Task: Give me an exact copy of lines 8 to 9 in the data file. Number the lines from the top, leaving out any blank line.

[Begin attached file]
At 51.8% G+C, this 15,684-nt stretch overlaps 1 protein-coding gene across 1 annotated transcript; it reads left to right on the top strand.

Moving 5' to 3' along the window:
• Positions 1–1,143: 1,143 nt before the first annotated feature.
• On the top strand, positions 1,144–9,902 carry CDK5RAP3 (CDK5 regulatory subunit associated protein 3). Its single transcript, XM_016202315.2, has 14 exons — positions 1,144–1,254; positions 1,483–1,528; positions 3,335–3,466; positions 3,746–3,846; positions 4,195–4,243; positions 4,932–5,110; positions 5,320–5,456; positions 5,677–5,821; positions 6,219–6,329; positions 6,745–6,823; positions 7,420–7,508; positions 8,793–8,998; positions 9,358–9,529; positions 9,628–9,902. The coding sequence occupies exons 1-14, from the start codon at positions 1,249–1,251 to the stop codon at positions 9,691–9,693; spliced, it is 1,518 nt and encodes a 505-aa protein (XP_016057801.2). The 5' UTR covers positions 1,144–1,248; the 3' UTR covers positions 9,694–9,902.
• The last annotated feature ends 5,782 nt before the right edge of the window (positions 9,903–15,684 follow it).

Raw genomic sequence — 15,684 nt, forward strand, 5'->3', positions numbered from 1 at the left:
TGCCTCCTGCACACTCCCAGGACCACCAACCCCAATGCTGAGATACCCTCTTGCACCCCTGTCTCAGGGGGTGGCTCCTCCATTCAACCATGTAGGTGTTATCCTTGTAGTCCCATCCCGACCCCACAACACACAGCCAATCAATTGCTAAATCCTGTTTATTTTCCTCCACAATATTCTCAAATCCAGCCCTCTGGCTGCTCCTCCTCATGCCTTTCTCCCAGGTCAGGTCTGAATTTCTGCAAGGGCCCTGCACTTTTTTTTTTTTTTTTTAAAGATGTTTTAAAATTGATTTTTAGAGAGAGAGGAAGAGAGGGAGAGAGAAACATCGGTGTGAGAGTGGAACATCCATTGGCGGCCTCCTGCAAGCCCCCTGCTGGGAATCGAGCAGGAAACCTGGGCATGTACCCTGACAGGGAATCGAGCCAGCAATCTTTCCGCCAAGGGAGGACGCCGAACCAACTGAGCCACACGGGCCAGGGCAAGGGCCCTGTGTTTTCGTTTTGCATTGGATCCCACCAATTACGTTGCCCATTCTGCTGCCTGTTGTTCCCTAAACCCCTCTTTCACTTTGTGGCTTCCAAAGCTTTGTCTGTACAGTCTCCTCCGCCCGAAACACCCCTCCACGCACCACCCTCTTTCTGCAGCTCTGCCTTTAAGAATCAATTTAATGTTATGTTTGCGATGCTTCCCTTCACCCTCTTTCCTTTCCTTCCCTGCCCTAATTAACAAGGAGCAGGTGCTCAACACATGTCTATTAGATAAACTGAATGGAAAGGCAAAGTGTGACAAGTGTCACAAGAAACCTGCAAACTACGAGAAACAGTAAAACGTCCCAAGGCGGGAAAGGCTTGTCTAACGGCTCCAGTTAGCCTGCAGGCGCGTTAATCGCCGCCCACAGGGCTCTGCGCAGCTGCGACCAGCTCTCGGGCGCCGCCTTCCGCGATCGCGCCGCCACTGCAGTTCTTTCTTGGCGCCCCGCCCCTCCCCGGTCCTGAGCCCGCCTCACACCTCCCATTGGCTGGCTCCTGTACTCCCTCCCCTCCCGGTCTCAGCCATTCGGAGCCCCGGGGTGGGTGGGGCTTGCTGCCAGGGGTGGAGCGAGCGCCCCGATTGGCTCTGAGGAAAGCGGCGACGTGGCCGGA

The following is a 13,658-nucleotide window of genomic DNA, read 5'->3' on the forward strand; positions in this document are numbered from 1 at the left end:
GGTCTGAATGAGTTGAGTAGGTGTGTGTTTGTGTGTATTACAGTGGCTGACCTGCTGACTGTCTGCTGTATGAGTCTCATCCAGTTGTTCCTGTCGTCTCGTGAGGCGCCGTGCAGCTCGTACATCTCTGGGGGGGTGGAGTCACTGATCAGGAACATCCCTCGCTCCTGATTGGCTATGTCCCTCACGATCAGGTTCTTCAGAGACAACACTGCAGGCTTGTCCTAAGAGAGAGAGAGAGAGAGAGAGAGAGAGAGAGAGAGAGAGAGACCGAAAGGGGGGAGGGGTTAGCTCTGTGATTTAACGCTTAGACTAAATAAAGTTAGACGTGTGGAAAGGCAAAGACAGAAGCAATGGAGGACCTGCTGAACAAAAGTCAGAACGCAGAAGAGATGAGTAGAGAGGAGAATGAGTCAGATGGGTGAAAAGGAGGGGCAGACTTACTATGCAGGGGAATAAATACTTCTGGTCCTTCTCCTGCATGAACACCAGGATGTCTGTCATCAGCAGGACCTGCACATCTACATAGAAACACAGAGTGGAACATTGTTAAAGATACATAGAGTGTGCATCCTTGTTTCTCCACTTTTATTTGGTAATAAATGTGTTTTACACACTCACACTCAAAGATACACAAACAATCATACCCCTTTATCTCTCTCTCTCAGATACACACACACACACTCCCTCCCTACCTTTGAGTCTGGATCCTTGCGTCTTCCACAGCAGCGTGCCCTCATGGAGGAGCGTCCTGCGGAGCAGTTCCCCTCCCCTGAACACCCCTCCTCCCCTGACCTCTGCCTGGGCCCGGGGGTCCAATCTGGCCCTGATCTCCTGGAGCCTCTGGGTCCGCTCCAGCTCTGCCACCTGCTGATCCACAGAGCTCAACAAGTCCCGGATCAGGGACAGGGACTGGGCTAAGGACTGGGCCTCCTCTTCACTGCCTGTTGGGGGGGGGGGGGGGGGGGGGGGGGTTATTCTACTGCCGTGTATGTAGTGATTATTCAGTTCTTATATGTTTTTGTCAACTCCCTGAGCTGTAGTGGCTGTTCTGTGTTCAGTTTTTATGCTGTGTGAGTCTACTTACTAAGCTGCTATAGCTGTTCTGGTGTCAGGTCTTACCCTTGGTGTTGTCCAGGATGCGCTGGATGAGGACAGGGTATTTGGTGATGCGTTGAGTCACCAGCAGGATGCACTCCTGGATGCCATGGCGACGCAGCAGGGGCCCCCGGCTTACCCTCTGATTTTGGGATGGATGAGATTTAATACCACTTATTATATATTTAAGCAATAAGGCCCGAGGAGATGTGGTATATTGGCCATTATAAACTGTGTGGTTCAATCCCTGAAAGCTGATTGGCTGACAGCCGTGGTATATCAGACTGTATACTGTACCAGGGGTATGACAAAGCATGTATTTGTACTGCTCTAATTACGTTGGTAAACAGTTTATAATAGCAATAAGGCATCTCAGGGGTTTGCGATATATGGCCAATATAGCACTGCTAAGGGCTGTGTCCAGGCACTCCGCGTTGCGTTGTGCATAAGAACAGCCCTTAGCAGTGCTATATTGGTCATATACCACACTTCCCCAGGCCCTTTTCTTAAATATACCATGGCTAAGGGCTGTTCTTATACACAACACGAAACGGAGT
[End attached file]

The following is a 13,658-nucleotide window of genomic DNA, read 5'->3' on the forward strand; positions in this document are numbered from 1 at the left end:
GGTCTGAATGAGTTGAGTAGGTGTGTGTTTGTGTGTATTACAGTGGCTGACCTGCTGACTGTCTGCTGTATGAGTCTCATCCAGTTGTTCCTGTCGTCTCGTGAGGCGCCGTGCAGCTCGTACATCTCTGGGGGGGTGGAGTCACTGATCAGGAACATCCCTCGCTCCTGATTGGCTATGTCCCTCACGATCAGGTTCTTCAGAGACAACACTGCAGGCTTGTCCTAAGAGAGAGAGAGAGAGAGAGAGAGAGAGAGAGAGAGAGAGAGACCGAAAGGGGGGAGGGGTTAGCTCTGTGATTTAACGCTTAGACTAAATAAAGTTAGACGTGTGGAAAGGCAAAGACAGAAGCAATGGAGGACCTGCTGAACAAAAGTCAGAACGCAGAAGAGATGAGTAGAGAGGAGAATGAGTCAGATGGGTGAAAAGGAGGGGCAGACTTACTATGCAGGGGAATAAATACTTCTGGTCCTTCTCCTGCATGAACACCAGGATGTCTGTCATCAGCAGGACCTGCACATCTACATAGAAACACAGAGTGGAACATTGTTAAAGATACATAGAGTGTGCATCCTTGTTTCTCCACTTTTATTTGGTAATAAATGTGTTTTACACACTCACACTCAAAGATACACAAACAATCATACCCCTTTATCTCTCTCTCTCAGATACACACACACACACTCCCTCCCTACCTTTGAGTCTGGATCCTTGCGTCTTCCACAGCAGCGTGCCCTCATGGAGGAGCGTCCTGCGGAGCAGTTCCCCTCCCCTGAACACCCCTCCTCCCCTGACCTCTGCCTGGGCCCGGGGGTCCAATCTGGCCCTGATCTCCTGGAGCCTCTGGGTCCGCTCCAGCTCTGCCACCTGCTGATCCACAGAGCTCAACAAGTCCCGGATCAGGGACAGGGACTGGGCTAAGGACTGGGCCTCCTCTTCACTGCCTGTTGGGGGGGGGGGGGGGGGGGGGGGGGTTATTCTACTGCCGTGTATGTAGTGATTATTCAGTTCTTATATGTTTTTGTCAACTCCCTGAGCTGTAGTGGCTGTTCTGTGTTCAGTTTTTATGCTGTGTGAGTCTACTTACTAAGCTGCTATAGCTGTTCTGGTGTCAGGTCTTACCCTTGGTGTTGTCCAGGATGCGCTGGATGAGGACAGGGTATTTGGTGATGCGTTGAGTCACCAGCAGGATGCACTCCTGGATGCCATGGCGACGCAGCAGGGGCCCCCGGCTTACCCTCTGATTTTGGGATGGATGAGATTTAATACCACTTATTATATATTTAAGCAATAAGGCCCGAGGAGATGTGGTATATTGGCCATTATAAACTGTGTGGTTCAATCCCTGAAAGCTGATTGGCTGACAGCCGTGGTATATCAGACTGTATACTGTACCAGGGGTATGACAAAGCATGTATTTGTACTGCTCTAATTACGTTGGTAAACAGTTTATAATAGCAATAAGGCATCTCAGGGGTTTGCGATATATGGCCAATATAGCACTGCTAAGGGCTGTGTCCAGGCACTCCGCGTTGCGTTGTGCATAAGAACAGCCCTTAGCAGTGCTATATTGGTCATATACCACACTTCCCCAGGCCCTTTTCTTAAATATACCATGGCTAAGGGCTGTTCTTATACACAACACGAAACGGAGT